Wednesday, August 19, 2009


I just finished reading the biography of John Adams by David McCullough. What a fascinating read! I discovered that Adams was more astute than I thought and Jefferson was no saint. The country struggles today with the same issues that plagued us at our birth.

In light of our current political climate, I was impressed by Adams’ statement, "There is nothing I dread so much as a division of the Republic into two great parties, each arranged under its leader and converting measures into opposition to each other." Political parties, he also said, are to be "dreaded as the greatest political evil under our Constitution."

Even as two political parties were forming and the struggle for domination of our country began, Adams communicated his concern in such strong words that they reach us more than 200 years later. Our founding fathers were mere mortals and as subject to the allure of great power as politicians are today.

How do we know this? Because we have their letters. Much of the McCullough biography is based on the letters the Adams family wrote and received. We also have Adams’ books and essays about various topics he felt were important.

In an earlier post, I alluded to the loss we will suffer because people no longer write to one another. Adams’ biography is a perfect example. What I now know about our second president would not have been possible without his written correspondence.

Somewhere a future president is happily texting her friends or parents. Centuries from now, Americans will not know much about her because her thoughts will be lost in cyberspace. I hope that changes. I enjoyed getting to know Mr. Adams and I think future generations will want to learn more about their leaders, too.

Wednesday, August 12, 2009


According to the article posted at:, libraries are grabbing rights from unsuspecting writers. Authors, who want to donate a copy of their book to local libraries, are sometimes asked to sign a “gift contract.” Thinking they are signing a donor acknowledgment form, writers are actually signing away the rights to their work.

I grant there is a big difference between my donation of a single copy of a Kyle Shannon mystery and the donation of a collection of rare books. Perhaps the libraries that take rights intend only to affect the second type of donation. However the moment they use the same form for the Kyle Shannon book as for the rare collection, they cross a line.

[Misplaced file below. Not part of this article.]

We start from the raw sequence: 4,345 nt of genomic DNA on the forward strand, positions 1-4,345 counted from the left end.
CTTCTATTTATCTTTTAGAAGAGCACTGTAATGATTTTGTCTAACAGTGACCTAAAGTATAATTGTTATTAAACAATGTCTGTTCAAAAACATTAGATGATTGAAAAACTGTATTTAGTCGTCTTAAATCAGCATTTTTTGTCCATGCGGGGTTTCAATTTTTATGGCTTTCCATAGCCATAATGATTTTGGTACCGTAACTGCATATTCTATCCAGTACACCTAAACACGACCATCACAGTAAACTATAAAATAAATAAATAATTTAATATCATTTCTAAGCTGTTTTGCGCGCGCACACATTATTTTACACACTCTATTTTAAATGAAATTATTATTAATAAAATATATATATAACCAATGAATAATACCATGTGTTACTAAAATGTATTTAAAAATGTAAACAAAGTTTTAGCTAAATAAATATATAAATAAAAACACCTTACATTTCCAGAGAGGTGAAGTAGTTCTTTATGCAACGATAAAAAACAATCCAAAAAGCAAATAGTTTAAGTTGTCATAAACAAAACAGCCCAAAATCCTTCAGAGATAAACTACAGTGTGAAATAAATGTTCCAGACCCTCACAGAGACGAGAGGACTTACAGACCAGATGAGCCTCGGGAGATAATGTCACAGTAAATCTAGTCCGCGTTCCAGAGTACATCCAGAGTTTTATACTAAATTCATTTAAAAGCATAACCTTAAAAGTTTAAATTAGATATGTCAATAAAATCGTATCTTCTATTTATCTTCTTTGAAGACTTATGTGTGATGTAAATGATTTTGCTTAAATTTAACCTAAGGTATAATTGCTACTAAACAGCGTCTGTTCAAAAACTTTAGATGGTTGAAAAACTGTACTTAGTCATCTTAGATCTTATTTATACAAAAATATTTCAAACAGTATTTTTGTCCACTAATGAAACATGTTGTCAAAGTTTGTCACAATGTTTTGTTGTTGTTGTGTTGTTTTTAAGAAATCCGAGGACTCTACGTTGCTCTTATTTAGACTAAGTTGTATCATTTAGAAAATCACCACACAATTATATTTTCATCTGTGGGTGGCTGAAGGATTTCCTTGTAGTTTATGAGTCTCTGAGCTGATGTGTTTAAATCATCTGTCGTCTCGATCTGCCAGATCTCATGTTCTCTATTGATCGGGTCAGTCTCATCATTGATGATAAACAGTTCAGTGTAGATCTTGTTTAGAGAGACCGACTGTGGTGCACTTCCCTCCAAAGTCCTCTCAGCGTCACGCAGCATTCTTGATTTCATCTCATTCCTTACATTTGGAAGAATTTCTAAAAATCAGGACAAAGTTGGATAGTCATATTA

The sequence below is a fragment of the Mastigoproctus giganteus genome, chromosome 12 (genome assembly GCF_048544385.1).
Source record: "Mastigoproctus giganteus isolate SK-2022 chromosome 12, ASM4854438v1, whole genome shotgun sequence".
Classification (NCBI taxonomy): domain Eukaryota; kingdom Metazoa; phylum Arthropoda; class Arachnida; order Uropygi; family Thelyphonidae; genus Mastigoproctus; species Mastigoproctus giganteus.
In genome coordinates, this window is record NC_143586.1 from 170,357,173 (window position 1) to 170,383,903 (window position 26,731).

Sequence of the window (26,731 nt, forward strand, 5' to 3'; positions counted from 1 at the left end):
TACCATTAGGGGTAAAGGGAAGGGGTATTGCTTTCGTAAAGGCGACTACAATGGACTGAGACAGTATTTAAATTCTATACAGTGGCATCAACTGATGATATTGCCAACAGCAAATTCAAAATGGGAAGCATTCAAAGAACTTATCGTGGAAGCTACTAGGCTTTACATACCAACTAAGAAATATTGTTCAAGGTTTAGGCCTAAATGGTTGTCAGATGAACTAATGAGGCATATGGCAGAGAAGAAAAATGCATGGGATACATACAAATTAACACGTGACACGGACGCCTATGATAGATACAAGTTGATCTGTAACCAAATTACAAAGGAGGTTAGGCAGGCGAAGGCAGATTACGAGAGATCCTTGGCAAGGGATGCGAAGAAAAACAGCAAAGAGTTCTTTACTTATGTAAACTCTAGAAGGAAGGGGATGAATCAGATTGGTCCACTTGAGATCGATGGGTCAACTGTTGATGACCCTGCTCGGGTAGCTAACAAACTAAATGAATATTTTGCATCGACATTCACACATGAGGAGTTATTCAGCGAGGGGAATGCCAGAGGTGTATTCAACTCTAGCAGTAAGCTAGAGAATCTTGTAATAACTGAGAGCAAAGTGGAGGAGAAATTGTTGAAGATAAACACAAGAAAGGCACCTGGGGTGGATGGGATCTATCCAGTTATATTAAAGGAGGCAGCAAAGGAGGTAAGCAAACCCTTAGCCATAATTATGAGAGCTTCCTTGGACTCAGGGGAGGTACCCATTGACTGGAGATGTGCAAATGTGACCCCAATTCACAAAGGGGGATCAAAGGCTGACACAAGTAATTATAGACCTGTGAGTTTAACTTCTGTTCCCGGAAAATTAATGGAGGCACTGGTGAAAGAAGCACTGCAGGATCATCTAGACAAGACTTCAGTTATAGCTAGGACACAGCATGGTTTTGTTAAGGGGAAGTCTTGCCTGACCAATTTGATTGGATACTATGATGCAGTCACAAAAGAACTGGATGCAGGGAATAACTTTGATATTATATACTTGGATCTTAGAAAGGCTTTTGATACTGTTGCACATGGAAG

Let’s take a quick look at what these libraries are communicating through this behavior:

1. Theft and cheating are OK.
The library advocates stealing. They cheat authors out of their rights by disguising a surrender-of-rights document as a donor acknowledgement form. Royalties and the sale of written work is how writers make their income. By stealing rights, libraries are literally taking away a writer’s grocery money.

2. Nothing is more important than money.
One must assume that the reason libraries are stealing rights from authors is for money. Imagine the lucky library that acquires the rights to the next international best seller (a certain youthful wizard comes to mind) through these nefarious methods. They will be sitting on the proverbial gold mine.

3. No one can be trusted.
Libraries are generally run by elected officials and are supported by tax dollars. Is this the handiwork of more crooked politicians or are the librarians themselves at fault? In either case, apparently writers cannot trust anyone, not even the local librarian.

I have several friends who are librarians. One called this practice “scary.” I agree. What are we to think when libraries sponsor writers groups and then steal rights? I grant that writers should be more aware and careful about what they sign. I cannot say the same for the libraries. It is obvious that many of these gift contracts were written by attorneys. The libraries know exactly what they are doing.

We count on libraries to support us, not to appropriate our livelihood.